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Streamlining Retainage Billing in the Construction Industry

by Ryan Prindiville
December 09, 2020

In construction, retainage is when a party employing a contractor for a specific task withholds a portion of the contractor's payment until the entire project is substantially complete. For example, if a contractor is hired to level a foundation at the start of a commercial construction project, they may have to wait years for the substantial completion of the project and receive the rest of their payment. While waiting to collect, contractors typically record retainage in a GL account separate from the rest of their accounts receivable. Then they bill the hiring party for the agreed-upon amount once the project nears completion.

According to a 2019 contractor survey, retainage gets withheld from jobs either "always" or "sometimes" for the majority of respondents. Of those participants, 68% report having to wait more than 30 days to collect funds. So it's not surprising that nearly two-thirds of respondents classify retainage as an issue that inhibits their organization.

The average retainage amounts to 5-10% of the total contract, meaning that any failure to collect those funds on-time or in-full could disrupt cash flow in ways that are difficult (or even impossible) to recover from. Making matters worse, since accountants track retainage separately and according to its own timeline, collecting this debt creates another level of complexity within their accounts receivable. As a result, many companies see retainage as an annoyance at best and a serious financial risk at worst.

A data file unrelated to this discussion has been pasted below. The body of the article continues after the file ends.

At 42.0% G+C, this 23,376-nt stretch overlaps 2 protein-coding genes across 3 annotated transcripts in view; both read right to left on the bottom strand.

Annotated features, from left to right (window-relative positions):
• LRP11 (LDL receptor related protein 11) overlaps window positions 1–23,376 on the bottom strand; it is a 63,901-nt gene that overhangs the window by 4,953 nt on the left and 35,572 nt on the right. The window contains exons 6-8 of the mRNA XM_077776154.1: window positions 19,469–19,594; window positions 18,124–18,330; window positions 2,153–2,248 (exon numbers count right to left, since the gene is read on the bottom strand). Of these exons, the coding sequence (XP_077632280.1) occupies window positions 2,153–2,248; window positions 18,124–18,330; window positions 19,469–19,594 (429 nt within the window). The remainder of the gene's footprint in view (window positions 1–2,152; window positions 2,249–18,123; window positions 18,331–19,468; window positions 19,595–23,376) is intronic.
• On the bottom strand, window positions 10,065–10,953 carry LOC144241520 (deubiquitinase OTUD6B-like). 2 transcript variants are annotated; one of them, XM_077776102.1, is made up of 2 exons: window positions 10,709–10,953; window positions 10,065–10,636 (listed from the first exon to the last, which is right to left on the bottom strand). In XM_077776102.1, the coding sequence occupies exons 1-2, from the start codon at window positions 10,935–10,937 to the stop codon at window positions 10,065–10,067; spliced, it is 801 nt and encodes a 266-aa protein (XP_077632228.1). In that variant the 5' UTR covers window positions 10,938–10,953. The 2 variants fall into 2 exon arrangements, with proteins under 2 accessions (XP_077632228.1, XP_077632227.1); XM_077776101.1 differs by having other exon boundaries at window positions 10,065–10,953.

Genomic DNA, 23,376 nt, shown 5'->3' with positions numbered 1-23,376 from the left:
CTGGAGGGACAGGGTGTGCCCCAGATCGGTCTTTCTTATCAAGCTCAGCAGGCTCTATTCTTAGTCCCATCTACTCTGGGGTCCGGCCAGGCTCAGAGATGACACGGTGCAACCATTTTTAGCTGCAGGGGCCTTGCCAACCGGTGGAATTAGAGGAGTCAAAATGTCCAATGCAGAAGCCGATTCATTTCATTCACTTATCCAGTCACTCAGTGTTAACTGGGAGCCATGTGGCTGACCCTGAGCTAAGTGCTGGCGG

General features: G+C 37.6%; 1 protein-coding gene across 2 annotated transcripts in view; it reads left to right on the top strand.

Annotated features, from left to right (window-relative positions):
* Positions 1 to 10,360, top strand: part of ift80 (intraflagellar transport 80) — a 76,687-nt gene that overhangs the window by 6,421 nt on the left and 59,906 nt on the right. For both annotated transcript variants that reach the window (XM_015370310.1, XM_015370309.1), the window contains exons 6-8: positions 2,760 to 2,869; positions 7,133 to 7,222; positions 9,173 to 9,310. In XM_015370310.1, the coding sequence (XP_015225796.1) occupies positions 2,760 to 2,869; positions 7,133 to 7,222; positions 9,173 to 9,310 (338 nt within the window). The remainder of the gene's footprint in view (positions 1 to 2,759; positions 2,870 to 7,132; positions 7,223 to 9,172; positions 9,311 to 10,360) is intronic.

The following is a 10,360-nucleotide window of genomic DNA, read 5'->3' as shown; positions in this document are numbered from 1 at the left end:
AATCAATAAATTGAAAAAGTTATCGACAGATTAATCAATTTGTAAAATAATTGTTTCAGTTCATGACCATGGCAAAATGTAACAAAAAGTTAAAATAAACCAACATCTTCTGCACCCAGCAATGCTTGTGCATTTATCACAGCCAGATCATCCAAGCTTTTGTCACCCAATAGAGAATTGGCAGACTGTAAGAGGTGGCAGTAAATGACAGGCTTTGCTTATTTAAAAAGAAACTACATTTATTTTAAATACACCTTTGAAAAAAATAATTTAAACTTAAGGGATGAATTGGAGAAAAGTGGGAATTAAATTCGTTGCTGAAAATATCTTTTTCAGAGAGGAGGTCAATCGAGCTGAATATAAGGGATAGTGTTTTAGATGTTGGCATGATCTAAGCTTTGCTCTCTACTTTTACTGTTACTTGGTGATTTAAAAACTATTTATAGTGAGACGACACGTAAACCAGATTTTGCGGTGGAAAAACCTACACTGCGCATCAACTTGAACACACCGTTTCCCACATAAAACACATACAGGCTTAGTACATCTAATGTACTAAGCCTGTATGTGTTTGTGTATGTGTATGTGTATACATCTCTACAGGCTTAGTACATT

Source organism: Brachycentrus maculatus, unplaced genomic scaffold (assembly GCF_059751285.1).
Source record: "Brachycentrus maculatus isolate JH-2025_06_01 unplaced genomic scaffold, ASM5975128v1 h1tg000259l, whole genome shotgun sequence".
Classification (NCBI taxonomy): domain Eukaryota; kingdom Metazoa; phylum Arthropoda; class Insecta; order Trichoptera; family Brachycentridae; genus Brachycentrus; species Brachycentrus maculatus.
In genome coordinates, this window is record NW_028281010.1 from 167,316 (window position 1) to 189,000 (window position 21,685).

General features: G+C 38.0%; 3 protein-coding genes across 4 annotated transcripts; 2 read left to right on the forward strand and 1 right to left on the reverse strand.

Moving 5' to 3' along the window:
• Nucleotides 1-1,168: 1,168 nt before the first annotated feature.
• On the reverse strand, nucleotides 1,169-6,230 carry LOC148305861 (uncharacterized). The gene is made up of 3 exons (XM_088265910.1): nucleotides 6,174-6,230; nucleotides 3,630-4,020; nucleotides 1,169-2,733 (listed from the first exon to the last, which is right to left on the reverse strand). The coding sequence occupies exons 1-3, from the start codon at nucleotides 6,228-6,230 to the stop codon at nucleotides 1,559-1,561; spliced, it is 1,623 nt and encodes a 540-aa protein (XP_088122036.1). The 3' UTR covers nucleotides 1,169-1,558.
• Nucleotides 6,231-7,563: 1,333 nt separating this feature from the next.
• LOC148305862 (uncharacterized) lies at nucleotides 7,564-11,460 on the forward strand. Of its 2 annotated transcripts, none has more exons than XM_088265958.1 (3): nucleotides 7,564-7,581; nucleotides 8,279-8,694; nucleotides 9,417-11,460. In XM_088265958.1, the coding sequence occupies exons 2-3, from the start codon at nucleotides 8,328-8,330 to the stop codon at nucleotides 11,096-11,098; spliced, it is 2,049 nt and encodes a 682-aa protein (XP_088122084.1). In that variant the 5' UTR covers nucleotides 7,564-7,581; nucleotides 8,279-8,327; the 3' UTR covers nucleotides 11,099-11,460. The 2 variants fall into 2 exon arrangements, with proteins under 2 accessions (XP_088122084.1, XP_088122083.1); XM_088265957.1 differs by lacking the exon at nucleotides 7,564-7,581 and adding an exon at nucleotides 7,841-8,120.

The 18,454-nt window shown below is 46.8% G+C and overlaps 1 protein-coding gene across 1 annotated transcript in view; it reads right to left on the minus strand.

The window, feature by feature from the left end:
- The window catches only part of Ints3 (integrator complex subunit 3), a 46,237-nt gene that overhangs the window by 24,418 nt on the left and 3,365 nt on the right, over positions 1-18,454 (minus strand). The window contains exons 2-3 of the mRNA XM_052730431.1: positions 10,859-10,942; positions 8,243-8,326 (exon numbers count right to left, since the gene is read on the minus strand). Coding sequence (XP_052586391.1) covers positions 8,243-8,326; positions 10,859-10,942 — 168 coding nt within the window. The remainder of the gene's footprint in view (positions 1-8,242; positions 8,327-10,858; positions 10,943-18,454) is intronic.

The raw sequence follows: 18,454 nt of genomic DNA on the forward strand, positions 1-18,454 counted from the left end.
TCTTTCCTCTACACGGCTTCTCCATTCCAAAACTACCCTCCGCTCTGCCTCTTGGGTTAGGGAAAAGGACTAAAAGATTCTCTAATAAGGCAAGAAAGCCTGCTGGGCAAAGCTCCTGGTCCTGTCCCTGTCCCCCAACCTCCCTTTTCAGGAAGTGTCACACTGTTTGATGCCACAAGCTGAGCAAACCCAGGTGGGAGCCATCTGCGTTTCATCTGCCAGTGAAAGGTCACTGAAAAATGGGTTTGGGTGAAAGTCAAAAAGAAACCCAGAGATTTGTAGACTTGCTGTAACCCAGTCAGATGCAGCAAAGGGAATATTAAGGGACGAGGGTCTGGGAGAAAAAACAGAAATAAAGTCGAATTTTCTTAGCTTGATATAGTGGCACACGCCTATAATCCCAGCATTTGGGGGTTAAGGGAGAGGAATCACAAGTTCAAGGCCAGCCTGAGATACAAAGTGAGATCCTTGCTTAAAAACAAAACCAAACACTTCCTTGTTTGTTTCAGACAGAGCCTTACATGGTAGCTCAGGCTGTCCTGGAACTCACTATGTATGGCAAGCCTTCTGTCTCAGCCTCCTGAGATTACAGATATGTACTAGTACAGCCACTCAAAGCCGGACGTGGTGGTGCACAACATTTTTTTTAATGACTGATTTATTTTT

A Better Approach to Retainage

Using technology solutions, such as Sage Intacct, can help mitigate retainage issues, by using functionality like multi-entity consolidations and dimensional accounting. Other technology solutions may also mitigate risk; however, ensure such solutions include ways to account for multiple companies or specific transaction tagging.

Using technology also allows you to streamline other functions such as configuring retainage billing within accounts receivable and accounts payable, quickly creating sales or purchase orders and including retainage as part of your financial reporting. Tech solutions can turn  persistent hurdles into seamless parts of the accounting routine, so that users avoid mistakes while conducting workflows as efficiently as possible.

Safeguarding the Bottom Line

The coronavirus pandemic sent the construction industry into a tailspin, and it's unclear when or to what extent it will recover. Financial uncertainty makes it imperative for contractors to collect every cent of retainage owed to them in a timely manner. However, they can't put so much effort into this one workflow that they end up neglecting other accounting aspects during this critical time.

It may be too early to call this an evolve or die moment, but companies need to be agile and adaptive to rise to the occasion. Construction accounting solutions make that possible by improving retainage billing and optimizing construction accounting.

Read more about, ASC 606: A 5-Steps to Keeping Up With New Construction Accounting Rules.

When you're ready to explore more,contact our construction industry experts.

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